I grew up spending a lot of my time at my grandfather’s apple orchard in central Washington State. I don’t remember EVER seeing a native born person do any work in that orchard except our own family. Almost every harvest in our state looks pretty much the same. It isn’t as if Americans are being turned away in favor of foreign workers; Americans are not turning out for those jobs.
A lot of Americans aren’t even looking for these jobs that immigrants are supposedly stealing. About a month ago, I saw a man on the side of the street holding up a cardboard sign. This was a little different than most I see, saying that his hours got cut and he needed extra money to make ends meet. I was almost livid when I saw this sign.
Three days before my first son was born, I was laid off from the job that I was working at the time. Later that night I had another job. Granted, it was only delivering pizza but it was bringing in work. I also accessed temporary work through Manpower Services to fill in the gaps moneywise. Did I like working two low paying jobs a day to make ends meet? Of course not. But I took the initiative to do what I had to do so my family would be provided for. I did NOT waste time on the side of the road, begging for money from other working people. Our country has mired itself with an entitlement mentality, and is afraid of foreigners “taking” what we supposedly “deserve”. Yeah, these foreigners are taking jobs that no one here seems to want to do.
According to a report just released by the Congressional Budget Office, the Senate’s comprehensive immigration reform bill – officially, the Border Security, Economic Opportunity, and Immigration Modernization Act – would reduce federal budget deficits by $197 billion over the next decade. The legislation would increase spending while increasing tax revenue even more, thus yielding overall budgetary savings and smaller deficits. The higher spending would largely go toward refundable tax credits and health care for new residents, while the increased revenue would result from a substantially larger workforce. According to the CBO, immigration reform would grow the population by 10.4 million people by 2023, with 6 million of those new residents participating in the labor force. Those new workers would pay Social Security and Medicare taxes as well as contribute to general income taxes.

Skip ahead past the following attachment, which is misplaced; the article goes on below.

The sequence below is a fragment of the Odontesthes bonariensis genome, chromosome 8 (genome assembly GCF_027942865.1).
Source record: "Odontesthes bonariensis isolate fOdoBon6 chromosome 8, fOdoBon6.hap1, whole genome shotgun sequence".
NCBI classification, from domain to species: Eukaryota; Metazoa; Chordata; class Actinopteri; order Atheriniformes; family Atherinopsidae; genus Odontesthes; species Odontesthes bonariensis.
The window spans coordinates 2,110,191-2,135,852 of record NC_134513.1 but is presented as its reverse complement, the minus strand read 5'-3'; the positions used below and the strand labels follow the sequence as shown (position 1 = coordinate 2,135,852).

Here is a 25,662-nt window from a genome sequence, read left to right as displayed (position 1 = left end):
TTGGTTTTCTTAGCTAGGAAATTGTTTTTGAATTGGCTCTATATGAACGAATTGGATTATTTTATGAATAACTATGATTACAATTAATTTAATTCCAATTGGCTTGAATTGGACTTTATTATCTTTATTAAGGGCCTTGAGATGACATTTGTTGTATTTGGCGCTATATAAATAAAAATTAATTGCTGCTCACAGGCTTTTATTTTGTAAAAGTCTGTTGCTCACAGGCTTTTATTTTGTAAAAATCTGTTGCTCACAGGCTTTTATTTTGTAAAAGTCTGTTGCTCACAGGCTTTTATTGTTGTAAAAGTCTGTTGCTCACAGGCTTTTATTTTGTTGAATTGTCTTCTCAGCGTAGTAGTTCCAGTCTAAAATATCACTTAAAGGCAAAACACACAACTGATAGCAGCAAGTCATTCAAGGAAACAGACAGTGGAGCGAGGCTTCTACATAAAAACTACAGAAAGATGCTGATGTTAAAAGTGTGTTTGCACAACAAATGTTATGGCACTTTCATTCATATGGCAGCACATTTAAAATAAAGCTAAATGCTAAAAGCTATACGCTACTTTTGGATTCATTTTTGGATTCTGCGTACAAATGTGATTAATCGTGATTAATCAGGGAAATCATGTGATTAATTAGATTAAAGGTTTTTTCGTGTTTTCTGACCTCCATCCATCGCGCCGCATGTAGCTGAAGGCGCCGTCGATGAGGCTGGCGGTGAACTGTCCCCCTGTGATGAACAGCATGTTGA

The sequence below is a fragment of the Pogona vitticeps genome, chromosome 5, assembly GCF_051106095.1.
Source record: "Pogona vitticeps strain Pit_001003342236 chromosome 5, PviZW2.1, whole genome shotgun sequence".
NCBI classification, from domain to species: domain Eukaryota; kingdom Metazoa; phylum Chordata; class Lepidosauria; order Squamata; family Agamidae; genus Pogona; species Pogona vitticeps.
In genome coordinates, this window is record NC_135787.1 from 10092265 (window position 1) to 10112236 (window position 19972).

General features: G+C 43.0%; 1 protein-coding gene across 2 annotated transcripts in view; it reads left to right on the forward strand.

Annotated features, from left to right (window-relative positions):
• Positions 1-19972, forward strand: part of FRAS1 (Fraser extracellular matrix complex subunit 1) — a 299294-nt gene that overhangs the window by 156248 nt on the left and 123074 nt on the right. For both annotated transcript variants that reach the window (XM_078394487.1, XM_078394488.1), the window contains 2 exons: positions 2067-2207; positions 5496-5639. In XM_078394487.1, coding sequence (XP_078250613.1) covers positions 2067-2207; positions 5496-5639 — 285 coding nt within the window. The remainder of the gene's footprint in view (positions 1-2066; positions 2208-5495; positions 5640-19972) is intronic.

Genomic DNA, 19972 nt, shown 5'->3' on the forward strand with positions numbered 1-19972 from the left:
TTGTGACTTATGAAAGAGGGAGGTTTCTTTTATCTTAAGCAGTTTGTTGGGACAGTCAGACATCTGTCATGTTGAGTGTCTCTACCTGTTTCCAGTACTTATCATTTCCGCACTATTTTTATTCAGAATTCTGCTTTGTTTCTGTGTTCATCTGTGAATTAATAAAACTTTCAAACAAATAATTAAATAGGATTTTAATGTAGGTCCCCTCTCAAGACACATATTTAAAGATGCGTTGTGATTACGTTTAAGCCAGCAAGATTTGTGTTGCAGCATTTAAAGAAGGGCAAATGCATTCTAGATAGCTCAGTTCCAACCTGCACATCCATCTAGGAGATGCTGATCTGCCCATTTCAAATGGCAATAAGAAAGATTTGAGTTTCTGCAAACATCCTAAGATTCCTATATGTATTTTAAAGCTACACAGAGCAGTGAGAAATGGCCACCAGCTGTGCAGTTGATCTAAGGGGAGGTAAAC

Immigration reform would reduce budget deficits by still more in the following decade. Between 2024 and 2033, the CBO projected $700 billion in federal budget savings. The report assumed that immigration reform would take effect this October.
So, help me out. What exactly is being taken?